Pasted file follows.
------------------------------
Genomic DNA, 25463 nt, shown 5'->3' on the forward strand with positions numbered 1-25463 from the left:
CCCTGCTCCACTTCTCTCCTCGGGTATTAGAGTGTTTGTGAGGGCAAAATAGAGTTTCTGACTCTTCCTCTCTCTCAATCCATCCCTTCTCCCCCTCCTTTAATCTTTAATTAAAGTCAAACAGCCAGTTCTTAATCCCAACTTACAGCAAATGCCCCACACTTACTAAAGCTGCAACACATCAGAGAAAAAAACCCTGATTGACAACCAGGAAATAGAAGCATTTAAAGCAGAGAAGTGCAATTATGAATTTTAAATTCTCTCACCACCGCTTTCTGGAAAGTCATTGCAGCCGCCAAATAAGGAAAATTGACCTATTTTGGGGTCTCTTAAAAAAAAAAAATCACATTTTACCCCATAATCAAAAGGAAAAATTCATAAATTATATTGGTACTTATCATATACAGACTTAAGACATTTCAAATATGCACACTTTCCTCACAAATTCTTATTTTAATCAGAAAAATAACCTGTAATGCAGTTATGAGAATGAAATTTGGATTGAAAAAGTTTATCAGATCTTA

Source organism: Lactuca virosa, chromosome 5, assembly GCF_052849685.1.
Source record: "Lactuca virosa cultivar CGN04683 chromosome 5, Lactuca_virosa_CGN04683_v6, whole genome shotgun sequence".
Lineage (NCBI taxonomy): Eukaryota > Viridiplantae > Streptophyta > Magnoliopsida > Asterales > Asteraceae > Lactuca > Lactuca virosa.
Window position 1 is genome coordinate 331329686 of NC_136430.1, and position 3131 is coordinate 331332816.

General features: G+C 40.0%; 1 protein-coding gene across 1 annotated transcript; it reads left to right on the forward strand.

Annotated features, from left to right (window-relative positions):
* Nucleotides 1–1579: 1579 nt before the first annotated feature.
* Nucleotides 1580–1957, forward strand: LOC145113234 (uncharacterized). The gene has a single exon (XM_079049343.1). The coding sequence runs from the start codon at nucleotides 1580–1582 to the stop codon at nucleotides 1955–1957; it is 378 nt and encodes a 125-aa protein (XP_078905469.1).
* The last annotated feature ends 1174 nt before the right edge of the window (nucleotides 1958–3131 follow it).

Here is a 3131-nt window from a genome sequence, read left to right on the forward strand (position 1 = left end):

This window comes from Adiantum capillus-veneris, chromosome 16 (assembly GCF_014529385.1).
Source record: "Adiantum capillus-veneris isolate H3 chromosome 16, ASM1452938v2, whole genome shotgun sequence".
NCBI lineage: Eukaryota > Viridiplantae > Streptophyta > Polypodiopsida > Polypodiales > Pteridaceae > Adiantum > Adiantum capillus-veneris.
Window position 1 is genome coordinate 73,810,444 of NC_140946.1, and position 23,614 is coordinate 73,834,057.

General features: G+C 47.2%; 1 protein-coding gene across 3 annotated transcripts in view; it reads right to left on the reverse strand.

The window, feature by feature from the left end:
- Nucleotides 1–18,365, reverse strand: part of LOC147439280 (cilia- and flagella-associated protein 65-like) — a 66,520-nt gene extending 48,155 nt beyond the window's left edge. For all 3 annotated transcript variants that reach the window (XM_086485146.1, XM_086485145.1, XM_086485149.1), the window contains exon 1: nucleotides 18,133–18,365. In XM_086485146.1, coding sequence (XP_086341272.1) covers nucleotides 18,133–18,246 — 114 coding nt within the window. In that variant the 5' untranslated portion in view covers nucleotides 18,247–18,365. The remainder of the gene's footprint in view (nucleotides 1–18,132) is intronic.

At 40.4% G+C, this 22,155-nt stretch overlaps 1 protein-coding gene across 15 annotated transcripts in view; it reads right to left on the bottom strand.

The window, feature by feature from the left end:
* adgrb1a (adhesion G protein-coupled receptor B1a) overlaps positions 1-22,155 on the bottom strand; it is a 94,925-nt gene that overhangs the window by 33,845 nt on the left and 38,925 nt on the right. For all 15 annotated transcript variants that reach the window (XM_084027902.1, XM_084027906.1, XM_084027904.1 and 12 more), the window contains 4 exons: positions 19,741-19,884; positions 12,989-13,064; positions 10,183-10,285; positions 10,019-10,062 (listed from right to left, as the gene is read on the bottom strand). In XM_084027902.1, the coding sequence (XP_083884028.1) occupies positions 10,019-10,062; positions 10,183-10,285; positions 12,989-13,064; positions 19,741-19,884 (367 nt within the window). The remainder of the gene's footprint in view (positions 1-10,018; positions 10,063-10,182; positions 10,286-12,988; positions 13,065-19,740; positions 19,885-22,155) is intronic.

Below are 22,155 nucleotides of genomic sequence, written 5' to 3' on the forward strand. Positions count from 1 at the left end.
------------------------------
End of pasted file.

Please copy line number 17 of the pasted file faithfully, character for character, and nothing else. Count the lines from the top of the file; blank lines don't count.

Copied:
General features: G+C 47.2%; 1 protein-coding gene across 3 annotated transcripts in view; it reads right to left on the reverse strand.